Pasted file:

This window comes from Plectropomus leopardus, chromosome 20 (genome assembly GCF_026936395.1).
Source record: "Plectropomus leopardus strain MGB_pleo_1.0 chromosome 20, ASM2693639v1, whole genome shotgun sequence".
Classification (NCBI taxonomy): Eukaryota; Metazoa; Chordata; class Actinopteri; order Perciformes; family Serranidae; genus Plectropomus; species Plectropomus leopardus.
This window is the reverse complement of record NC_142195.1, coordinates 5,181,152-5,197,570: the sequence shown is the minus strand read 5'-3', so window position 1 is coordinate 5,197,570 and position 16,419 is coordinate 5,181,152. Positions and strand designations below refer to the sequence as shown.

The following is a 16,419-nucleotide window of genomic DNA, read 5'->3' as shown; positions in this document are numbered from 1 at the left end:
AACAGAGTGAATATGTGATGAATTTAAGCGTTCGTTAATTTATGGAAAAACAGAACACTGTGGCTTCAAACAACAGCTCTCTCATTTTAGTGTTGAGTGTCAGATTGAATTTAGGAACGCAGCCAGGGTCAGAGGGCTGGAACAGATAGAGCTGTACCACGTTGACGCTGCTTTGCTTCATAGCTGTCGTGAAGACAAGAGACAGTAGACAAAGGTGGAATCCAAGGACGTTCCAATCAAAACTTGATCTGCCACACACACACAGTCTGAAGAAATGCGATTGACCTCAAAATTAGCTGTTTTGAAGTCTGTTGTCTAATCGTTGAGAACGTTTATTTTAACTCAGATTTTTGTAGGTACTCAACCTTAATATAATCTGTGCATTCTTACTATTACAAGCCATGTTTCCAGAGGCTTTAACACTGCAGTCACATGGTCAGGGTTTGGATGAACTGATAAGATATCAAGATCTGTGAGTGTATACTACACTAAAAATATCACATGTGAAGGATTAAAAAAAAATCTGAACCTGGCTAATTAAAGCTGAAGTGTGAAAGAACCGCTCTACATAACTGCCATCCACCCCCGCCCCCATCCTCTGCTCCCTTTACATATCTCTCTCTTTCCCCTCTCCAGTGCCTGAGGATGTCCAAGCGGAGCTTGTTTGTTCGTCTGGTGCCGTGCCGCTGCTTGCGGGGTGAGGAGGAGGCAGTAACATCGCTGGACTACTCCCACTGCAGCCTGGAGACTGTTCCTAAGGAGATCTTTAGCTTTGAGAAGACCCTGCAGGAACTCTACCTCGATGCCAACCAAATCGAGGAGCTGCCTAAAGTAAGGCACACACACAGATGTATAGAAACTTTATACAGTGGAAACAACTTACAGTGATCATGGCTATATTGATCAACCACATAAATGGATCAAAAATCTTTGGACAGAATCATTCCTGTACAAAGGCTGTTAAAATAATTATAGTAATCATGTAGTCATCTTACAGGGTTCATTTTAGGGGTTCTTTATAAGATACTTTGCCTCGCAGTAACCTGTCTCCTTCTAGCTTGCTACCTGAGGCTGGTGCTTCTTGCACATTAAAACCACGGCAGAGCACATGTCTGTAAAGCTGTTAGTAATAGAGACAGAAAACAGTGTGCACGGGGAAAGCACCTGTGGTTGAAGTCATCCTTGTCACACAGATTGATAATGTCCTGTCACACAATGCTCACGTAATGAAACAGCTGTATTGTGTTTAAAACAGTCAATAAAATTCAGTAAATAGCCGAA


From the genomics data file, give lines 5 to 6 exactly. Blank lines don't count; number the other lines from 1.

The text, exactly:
The following is a 16,419-nucleotide window of genomic DNA, read 5'->3' as shown; positions in this document are numbered from 1 at the left end:
AACAGAGTGAATATGTGATGAATTTAAGCGTTCGTTAATTTATGGAAAAACAGAACACTGTGGCTTCAAACAACAGCTCTCTCATTTTAGTGTTGAGTGTCAGATTGAATTTAGGAACGCAGCCAGGGTCAGAGGGCTGGAACAGATAGAGCTGTACCACGTTGACGCTGCTTTGCTTCATAGCTGTCGTGAAGACAAGAGACAGTAGACAAAGGTGGAATCCAAGGACGTTCCAATCAAAACTTGATCTGCCACACACACACAGTCTGAAGAAATGCGATTGACCTCAAAATTAGCTGTTTTGAAGTCTGTTGTCTAATCGTTGAGAACGTTTATTTTAACTCAGATTTTTGTAGGTACTCAACCTTAATATAATCTGTGCATTCTTACTATTACAAGCCATGTTTCCAGAGGCTTTAACACTGCAGTCACATGGTCAGGGTTTGGATGAACTGATAAGATATCAAGATCTGTGAGTGTATACTACACTAAAAATATCACATGTGAAGGATTAAAAAAAAATCTGAACCTGGCTAATTAAAGCTGAAGTGTGAAAGAACCGCTCTACATAACTGCCATCCACCCCCGCCCCCATCCTCTGCTCCCTTTACATATCTCTCTCTTTCCCCTCTCCAGTGCCTGAGGATGTCCAAGCGGAGCTTGTTTGTTCGTCTGGTGCCGTGCCGCTGCTTGCGGGGTGAGGAGGAGGCAGTAACATCGCTGGACTACTCCCACTGCAGCCTGGAGACTGTTCCTAAGGAGATCTTTAGCTTTGAGAAGACCCTGCAGGAACTCTACCTCGATGCCAACCAAATCGAGGAGCTGCCTAAAGTAAGGCACACACACAGATGTATAGAAACTTTATACAGTGGAAACAACTTACAGTGATCATGGCTATATTGATCAACCACATAAATGGATCAAAAATCTTTGGACAGAATCATTCCTGTACAAAGGCTGTTAAAATAATTATAGTAATCATGTAGTCATCTTACAGGGTTCATTTTAGGGGTTCTTTATAAGATACTTTGCCTCGCAGTAACCTGTCTCCTTCTAGCTTGCTACCTGAGGCTGGTGCTTCTTGCACATTAAAACCACGGCAGAGCACATGTCTGTAAAGCTGTTAGTAATAGAGACAGAAAACAGTGTGCACGGGGAAAGCACCTGTGGTTGAAGTCATCCTTGTCACACAGATTGATAATGTCCTGTCACACAATGCTCACGTAATGAAACAGCTGTATTGTGTTTAAAACAGTCAATAAAATTCAGTAAATAGCCGAA